This is undoubtedly the city’s premier park. On the western side are the impressive remains of the 12th century Leicester Abbey, where Henry VIII’s Lord Chancellor Cardinal Wolsey died while on his way to London to answer to acts of treason (he failed to get Henry’s marriage to Catherine of Aragon annulled by the Pope and so had fallen out of favour). There is also a pet’s corner with rabbits, guinea pigs, goats and various exotic birds, a sensory garden and a lavender maze. The Western Park Café leads you over the beautiful park bridge on to the eastern side where there’s a boating lake, model railway, Japanese garden and acres of walking.
Castle Park and Castle Motte
A small but perfectly formed park between the DMU campus and the River Soar. This is an oasis of calm for students to chill between lectures. It is where the city council’s parks staff excel with magnificent floral displays throughout the summer months. Set in the heart of the former medieval city, the area around the park includes the Great Hall of Leicester Castle – now DMU’s Leicester Castle Business School - and the medieval castle motte. Follow the footpath to take you to the top.
New Walk’s open spaces
New Walk itself is regarded as the jewel in the crown of Leicester’s streets and avenues. A mile-long tree-lined route that was laid out in 1785, it connects the city centre with Victoria Park and has some stunning Georgian and Victorian buildings along its stretch, as well as the fantastic New Walk Museum and Gallery. But while you stroll along this pedestrianised pathway it is worth stopping off at the beautiful green spaces of The Oval, De Montfort Square and Museum Square.
When you reach the southernmost point of New Walk you get to Victoria Park, known to everyone in Leicester as Vicky Park. It was home to Leicester Racecourse until 1883 and is notable for its magnificent Cenotaph, built in memory of the fallen soldiers of World War One. It was designed by Sir Edwin Lutyens, whose other great landmark is the Cenotaph in London’s Whitehall. There’s a real buzz around the park on Saturdays throughout the seasons when hundreds head there to play cricket or football. It is also the showground site for Leicester Pride and the Caribbean Carnival while in 2016, a quarter of a million people gathered there to celebrate Leicester City winning the Premier League.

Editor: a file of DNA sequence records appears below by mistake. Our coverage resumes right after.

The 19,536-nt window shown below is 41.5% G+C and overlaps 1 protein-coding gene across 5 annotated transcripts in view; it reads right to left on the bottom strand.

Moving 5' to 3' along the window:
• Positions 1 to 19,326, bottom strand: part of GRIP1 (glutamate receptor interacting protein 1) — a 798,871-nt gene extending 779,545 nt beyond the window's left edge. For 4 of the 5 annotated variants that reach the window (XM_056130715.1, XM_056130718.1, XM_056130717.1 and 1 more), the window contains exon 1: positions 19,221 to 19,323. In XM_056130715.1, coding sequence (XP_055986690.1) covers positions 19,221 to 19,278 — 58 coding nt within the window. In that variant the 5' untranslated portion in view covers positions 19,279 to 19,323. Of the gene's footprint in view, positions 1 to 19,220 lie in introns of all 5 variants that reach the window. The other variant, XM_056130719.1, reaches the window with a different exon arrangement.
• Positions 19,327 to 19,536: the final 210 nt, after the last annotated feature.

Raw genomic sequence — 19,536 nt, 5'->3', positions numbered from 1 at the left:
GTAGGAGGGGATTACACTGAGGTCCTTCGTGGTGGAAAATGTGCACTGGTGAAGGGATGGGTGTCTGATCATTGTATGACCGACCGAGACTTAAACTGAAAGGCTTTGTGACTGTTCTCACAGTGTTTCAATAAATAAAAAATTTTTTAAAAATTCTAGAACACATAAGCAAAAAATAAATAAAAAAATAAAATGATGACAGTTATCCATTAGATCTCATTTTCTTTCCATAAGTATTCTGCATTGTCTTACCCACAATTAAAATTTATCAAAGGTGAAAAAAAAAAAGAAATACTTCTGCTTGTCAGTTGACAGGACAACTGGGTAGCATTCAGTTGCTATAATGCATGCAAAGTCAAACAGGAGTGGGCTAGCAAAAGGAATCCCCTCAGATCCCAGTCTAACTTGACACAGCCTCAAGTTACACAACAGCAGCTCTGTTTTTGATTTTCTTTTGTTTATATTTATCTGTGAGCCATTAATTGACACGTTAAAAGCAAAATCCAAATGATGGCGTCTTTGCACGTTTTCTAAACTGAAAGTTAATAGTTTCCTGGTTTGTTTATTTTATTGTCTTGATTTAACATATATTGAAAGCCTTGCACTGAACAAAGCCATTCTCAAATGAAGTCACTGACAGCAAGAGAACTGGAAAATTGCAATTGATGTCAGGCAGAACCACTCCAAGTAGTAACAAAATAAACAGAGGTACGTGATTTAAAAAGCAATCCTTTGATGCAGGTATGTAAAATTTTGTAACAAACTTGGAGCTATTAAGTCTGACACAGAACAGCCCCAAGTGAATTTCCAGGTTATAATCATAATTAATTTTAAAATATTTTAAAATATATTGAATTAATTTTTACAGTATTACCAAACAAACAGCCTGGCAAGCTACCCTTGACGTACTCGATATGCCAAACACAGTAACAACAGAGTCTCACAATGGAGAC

Stroll along the Great Central Way from DMU and you reach Aylestone Meadows, Leicester’s biggest nature reserve. Head along the boardwalks leading through the marshland next to the River Soar and it’s hard to believe you are walking between the city centre and the traffic-heavy outer ring road. Popular with dog walkers, horse riders, cyclists and anglers it is full of rare plants and wildlife. Pebble Beach becomes a playground for families in the summer who pitch up with deckchairs and picnics while cooling off in the river. Last time we went there was still a rope swing a short walk from the ‘beach’ which kids jump off into the water *health and safety rules may apply.
Watermead Country Park